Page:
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Legislature Likely To Get School Funds Question Again

Legislature Likely To Get School Funds Question Again image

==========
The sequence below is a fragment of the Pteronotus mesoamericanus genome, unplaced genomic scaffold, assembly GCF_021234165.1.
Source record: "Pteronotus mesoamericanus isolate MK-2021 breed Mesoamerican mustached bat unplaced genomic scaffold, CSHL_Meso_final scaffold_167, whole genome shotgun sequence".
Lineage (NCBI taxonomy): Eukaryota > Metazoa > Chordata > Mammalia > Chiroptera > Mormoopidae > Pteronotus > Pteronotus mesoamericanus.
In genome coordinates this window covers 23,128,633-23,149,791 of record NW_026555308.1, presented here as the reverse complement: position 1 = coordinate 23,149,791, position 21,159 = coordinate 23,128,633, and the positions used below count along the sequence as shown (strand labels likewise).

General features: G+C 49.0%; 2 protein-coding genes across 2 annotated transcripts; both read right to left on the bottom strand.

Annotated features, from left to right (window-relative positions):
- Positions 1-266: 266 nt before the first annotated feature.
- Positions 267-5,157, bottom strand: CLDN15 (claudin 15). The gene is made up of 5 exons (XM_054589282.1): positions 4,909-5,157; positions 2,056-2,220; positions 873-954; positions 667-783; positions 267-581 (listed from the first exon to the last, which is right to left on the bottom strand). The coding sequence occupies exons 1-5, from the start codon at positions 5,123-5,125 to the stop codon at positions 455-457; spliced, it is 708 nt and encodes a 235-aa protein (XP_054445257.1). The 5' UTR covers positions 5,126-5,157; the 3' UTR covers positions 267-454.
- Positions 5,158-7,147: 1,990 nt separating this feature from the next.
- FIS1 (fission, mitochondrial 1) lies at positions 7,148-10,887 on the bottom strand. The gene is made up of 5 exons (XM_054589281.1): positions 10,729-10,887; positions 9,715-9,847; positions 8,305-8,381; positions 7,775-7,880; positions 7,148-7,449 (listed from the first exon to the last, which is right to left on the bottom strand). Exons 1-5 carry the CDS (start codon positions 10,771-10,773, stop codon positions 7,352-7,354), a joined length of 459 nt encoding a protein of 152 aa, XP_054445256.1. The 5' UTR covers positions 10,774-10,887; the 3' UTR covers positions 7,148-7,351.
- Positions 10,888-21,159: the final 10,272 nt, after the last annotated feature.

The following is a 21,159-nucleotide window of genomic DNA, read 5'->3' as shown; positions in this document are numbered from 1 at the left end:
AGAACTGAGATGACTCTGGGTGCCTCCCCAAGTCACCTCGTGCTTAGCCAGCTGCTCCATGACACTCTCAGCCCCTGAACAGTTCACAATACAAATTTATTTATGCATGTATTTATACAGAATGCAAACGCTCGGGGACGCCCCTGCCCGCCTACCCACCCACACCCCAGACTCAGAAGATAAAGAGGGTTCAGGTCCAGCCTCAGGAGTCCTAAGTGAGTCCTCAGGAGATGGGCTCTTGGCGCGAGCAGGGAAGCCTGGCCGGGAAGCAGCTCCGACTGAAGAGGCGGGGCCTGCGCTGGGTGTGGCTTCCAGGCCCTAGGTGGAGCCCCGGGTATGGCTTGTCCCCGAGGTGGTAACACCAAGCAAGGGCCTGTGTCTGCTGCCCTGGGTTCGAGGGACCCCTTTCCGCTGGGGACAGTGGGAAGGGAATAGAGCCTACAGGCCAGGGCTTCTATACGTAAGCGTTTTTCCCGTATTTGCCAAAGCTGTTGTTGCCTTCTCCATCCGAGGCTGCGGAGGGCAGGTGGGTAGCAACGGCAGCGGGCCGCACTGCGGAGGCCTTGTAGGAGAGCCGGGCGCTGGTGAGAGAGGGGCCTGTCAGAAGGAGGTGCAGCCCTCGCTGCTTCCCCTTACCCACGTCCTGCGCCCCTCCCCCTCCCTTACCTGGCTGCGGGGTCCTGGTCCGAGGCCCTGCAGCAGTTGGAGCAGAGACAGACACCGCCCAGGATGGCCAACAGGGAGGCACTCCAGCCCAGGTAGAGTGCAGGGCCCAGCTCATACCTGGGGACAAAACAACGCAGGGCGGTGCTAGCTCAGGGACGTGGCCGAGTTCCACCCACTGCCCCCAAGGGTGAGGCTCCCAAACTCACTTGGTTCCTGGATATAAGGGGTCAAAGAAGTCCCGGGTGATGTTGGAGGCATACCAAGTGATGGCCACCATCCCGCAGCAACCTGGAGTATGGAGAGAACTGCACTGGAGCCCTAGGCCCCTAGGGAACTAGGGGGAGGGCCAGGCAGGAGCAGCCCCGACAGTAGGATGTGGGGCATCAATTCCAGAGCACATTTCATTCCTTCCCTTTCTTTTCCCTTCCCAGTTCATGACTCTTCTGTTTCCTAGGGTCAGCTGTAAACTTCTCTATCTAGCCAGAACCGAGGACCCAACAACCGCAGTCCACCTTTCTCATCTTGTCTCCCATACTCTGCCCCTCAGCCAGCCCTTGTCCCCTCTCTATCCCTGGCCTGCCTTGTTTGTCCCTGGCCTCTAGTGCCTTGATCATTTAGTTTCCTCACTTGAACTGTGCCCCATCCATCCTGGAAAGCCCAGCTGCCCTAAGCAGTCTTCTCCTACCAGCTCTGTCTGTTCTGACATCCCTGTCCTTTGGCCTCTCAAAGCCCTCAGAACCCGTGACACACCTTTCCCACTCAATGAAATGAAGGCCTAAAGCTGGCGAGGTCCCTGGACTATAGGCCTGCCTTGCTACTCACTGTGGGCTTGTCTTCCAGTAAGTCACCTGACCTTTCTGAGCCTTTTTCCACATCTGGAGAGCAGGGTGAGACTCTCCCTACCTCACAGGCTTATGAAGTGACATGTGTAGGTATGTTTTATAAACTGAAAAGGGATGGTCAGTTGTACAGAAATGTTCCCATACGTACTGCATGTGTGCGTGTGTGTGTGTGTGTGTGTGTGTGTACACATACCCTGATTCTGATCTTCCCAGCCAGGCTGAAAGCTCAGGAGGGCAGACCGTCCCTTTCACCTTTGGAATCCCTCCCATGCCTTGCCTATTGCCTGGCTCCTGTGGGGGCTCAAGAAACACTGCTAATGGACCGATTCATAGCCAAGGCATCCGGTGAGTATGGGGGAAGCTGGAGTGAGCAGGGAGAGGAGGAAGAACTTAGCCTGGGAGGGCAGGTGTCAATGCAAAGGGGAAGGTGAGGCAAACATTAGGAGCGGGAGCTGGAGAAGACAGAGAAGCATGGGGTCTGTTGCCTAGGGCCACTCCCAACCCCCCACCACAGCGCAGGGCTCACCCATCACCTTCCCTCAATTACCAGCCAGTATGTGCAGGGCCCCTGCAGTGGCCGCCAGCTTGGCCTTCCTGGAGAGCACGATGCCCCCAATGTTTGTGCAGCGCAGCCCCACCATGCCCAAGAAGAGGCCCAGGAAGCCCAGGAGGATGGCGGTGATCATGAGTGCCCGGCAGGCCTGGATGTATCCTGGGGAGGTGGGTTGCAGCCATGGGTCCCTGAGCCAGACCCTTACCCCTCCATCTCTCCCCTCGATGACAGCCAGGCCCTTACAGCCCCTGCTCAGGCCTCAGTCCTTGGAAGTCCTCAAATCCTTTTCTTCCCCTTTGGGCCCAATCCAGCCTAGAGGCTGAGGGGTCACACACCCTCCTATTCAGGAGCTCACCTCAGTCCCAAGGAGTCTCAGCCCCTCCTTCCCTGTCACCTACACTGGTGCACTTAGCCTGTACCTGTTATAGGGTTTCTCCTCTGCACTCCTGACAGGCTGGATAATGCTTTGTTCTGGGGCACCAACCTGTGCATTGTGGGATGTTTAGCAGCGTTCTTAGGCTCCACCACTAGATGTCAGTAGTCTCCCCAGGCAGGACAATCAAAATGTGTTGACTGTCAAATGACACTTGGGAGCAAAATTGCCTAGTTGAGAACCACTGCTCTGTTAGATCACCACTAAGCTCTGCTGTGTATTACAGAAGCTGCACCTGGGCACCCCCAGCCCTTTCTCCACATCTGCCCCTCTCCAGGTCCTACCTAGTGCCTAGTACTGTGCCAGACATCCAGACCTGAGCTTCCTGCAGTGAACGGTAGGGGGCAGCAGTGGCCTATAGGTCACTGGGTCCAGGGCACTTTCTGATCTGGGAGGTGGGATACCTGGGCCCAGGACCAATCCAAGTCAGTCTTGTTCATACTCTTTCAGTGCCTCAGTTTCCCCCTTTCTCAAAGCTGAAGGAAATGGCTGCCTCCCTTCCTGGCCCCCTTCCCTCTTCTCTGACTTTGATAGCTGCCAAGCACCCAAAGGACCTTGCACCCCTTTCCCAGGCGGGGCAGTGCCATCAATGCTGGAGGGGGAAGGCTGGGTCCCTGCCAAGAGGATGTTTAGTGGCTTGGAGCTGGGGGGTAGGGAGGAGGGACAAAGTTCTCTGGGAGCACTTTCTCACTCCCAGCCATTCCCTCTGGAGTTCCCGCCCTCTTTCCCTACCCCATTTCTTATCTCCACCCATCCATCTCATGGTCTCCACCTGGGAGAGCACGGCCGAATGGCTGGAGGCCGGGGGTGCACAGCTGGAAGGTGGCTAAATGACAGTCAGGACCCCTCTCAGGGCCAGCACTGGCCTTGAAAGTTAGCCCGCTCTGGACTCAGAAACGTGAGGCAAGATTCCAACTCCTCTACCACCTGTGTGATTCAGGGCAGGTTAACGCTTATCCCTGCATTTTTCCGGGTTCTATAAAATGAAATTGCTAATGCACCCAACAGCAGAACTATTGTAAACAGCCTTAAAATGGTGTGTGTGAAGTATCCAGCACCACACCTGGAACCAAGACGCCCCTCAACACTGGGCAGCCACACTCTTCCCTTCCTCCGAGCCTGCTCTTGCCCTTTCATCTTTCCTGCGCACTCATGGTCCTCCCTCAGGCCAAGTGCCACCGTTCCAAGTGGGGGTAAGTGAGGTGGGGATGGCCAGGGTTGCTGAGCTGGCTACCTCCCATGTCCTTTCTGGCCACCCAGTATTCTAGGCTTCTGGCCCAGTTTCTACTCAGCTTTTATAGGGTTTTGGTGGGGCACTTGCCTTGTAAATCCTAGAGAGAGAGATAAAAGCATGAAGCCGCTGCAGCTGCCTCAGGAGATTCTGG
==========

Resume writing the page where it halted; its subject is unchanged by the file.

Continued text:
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LANSING- Public school financing- that hot potato which has been juggled so awkwardly in recent years- is about to be tossed back to the legislature. And it appears that the legislature wiñ move toward a solution of the problem only if a supreme court, either U.S. or Michigan, declares the present system of local ' property taxes unconstitutional, thereby creatng a crisis that threatens to shut down every school system in the state. That could happen soon. If it did, it might give some joy to Gov. William G. Milliken who obviously is disappointed that the voters turned down his plan to correct the inequities in the existing system. Proposal C, as it was known on last Tuesday's ballot, would have eliminated most of the present property taxes for school-operating purposes, forcing the legislature to raise the income tax to make up the loss of dollars. The legislature tried for two years to shake down the problem but failed. It got on the ballot because the Michi g a n Education Association and the governor joined in a petition drive. But the people didn't like the idea and rejected it. The reasons are many. Milliken said the people saw Proposal C as a effort to bail out the financially strangled Detroit district; that the controversy over busing to achieve racial balance spilled over, and that the dispute over a graduated income tax got tied into the issue. Senate Majority Leader Kobert Vander Laan, ItKentwood, contended the people were worried they might lose their local control of schools and seemed to be afraid the property-tax loss would be temporary while their income-tax increase would be big and permanent. Vander Laan said the legislature would begin work next year, possibly by adjusting the state school aid formula to provide the equity. If the court should act, then a statewide property tax might be given consideration, he added. The problem is 'that some school districts can - and do - raise more money than others. The money raised by 1 mili varíes considerably in the districts around the state, and that's why a suit was filed challenging the constitutionality of the existing financing method. Property taxes could still be allowed, if the court strikes down the present system, providing that the state collects the tax revenue and returns equal per-pupil amounts to each district. Sen. Gilbert E. Bursley, R-Ann Arbor, chairman of the Senate Education Committee, contended a school-aid formula that gives more equity is a necessity first step in anticipation of a court decisión. Legislators and staff members of the Department of Education already have begun work on an improved formula, he notedi The legislature cannot make any major changes, Bursley added, in view of the people's decisión on Proposal C, until after action by the court. The people obviously had many fears about changing the system of school financing, and the vote is certain to have an impact on what the legislature does. ■ Suprema Court Justice ! Eugene F. Black, for instance, commented: "I think it may be a good thing that Proposal C failed, because it will open the eyes I of those who want to keep spending more and more tax dollars to the fact that the people realize we must cut down on all types of mental expenses." However, the problem of disparity of dollars spent on education in the'various local districts continúes, and appears destined to go on until the court acts. Milliken contended that the state may be going through "a period of time when we see this problem Diuld and escálate. We mav have to approach the crisis stage before we can act effectively." And it appears certain the legislature will await instructions from the court.